“This is a political document,” said one former senior budget official, who spoke on the condition of anonymity. “It sets up the new administration immediately to have to make a decision of how to deal with the perception that they are either cutting defense or adding to it.”
As best I can tell it’s been years since anyone with influence in progressive politics tried to make a serious push to reign military spending in, but at the end of the day it’s going to be difficult to implement much of a progressive agenda without facing up to the “guns or butter” dilemma to at least some extent.
Perhaps a cleaner way of making the point I made in yesterday’s United States of arugula post is to think about the growth in Starbucks. Even within my memory, espresso drinks were, once upon a time, not only considered somewhat hoity toity but genuinely difficult to acquire. Now I grew up in Manhattan, so it was hardly impossible. But you had to go to special places. You could get a cup of joe on any old corner, but not a cappuccino. Thanks to Starbucks and its competitors, this stuff is now all over the place. We haven’t become France or Italy where this is all anyone drinks, but espresso products are hardly a rare delicacy. Anywhere that people go, you’ve got a Starbucks and places like Dunkin’ Donuts have upgraded their offerings.
In electoral terms, the Starbucks/arugula set still isn’t a majority. But it’s a much larger slice of the electorate than it was in 25 years ago. And at the same time, the proportion of African-Americans in the electorate has grown and the proportion of Hispanics in the electorate has grown. The McGovern constituency from 1972 still isn’t a winning political coalition, but it’s a much larger minority than it was in McGovern’s day. A progressive politician needs more than zero non-college whites — and you certainly can’t afford to have McGovern’s terrible relationship with the labor movement — to win, but it’s not nearly as steep an uphill climb as it’s been in the past.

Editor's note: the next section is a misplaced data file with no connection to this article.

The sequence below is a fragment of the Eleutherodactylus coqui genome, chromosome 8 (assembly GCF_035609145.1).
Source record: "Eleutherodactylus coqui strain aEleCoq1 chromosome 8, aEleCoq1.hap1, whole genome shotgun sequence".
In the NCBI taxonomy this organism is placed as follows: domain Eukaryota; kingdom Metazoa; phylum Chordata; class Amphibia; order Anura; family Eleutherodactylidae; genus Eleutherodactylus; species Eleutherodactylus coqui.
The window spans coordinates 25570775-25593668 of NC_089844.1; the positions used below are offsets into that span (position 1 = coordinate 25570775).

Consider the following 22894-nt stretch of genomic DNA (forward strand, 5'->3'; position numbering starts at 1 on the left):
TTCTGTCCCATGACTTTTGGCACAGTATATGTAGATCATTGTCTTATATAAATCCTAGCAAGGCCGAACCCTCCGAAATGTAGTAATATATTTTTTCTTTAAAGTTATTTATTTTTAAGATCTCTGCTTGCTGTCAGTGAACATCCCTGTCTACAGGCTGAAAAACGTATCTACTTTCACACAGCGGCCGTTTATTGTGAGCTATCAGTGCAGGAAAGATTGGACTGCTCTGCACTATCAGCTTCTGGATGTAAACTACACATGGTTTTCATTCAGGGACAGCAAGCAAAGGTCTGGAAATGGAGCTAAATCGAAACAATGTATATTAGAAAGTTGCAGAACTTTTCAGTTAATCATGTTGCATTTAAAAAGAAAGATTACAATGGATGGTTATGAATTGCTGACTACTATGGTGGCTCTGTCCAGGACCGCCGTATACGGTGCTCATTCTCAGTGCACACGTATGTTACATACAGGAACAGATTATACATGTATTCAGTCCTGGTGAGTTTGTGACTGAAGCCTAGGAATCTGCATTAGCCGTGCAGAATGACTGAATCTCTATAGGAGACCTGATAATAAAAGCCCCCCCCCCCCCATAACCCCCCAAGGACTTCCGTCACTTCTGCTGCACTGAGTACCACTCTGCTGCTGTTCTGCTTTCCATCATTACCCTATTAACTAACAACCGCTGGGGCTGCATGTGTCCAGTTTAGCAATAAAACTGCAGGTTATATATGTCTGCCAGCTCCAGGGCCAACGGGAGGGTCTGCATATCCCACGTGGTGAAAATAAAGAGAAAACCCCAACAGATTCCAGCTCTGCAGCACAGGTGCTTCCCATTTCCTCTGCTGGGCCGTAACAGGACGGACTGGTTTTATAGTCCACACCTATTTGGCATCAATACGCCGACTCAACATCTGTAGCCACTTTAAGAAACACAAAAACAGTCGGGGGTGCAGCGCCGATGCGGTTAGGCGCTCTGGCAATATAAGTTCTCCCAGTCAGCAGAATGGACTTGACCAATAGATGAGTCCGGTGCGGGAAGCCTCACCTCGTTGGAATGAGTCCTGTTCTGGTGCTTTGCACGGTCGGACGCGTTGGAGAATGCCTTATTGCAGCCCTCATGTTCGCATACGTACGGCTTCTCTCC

Just moments ago at a townhall rally in Davenport, IA, John McCain delivered this statement:
As a Senator, I’ve seen the corrupt ways of Washington and wasteful spending and other abuses of power, and its corruption. We now have former members of Congress residing in federal prison. That’s how bad it’s gotten. As President, I’m going to end these abuses whatever it takes.
McCain’s statement is ironic, considering his running mate was cited just last night by an official state investigation for unethically and unlawfully abusing her power. Noting that McCain was previously admonished by the Senate Ethics Committee for his involvement in the Keating scandal, Steve Benen reports:
The McCain/Palin ticket is the first in American history in which both candidates were found to have violated ethics standards before a national election.
The very first time I ever heard Sarah Palin’s name floated as a potential VP was on Morning Joe. Andrea Mitchell immediately responded that Palin was the subject of an active abuse of power investigation, so she was out. Everyone seemed to agree with that, and the conversation moved on. Sounded sensible enough to me. But within days she was John McCain’s choice.
This is pretty funny — the McCain campaign’s letter of 100 economists warning of the dire impact of Barack Obama’s policies on the economy is only signed by ninety people.
Note that the American Economics Association has over 17,000 members. And the McCain campaign wasn’t being very discriminating in looking for signatories — many of the people listed work at rightwing think tanks and as Jon Chait observes, two list their affiliation as “McCain-Palin 2008.” This means that out of thousands of economists in the United States, McCain wasn’t able to scratch up even 100 to sign his document. And then on top of that, the economists who are supporting McCain don’t support his new housing scheme.
Check out Sam Boyd’s American Prospectcover story on Rachel Maddow. It’s been out in print for a while, but for some reason the powers that be didn’t see fit to put it online to dovetail with the premiere.
One issue I’m interested in that I think hasn’t been aired yet is whether or not a new Obama administration will try to use the considerable leverage at its disposal to enhance the credibility and standing of some of the new more progressive media — with Maddow’s show certainly being a big part of that. People forget, but Fox News had quasi-pariah status at the beginning, but conservative politicians really insisted on getting it taken seriously and the Bush administration, when it came into office, did a lot to further entrench that.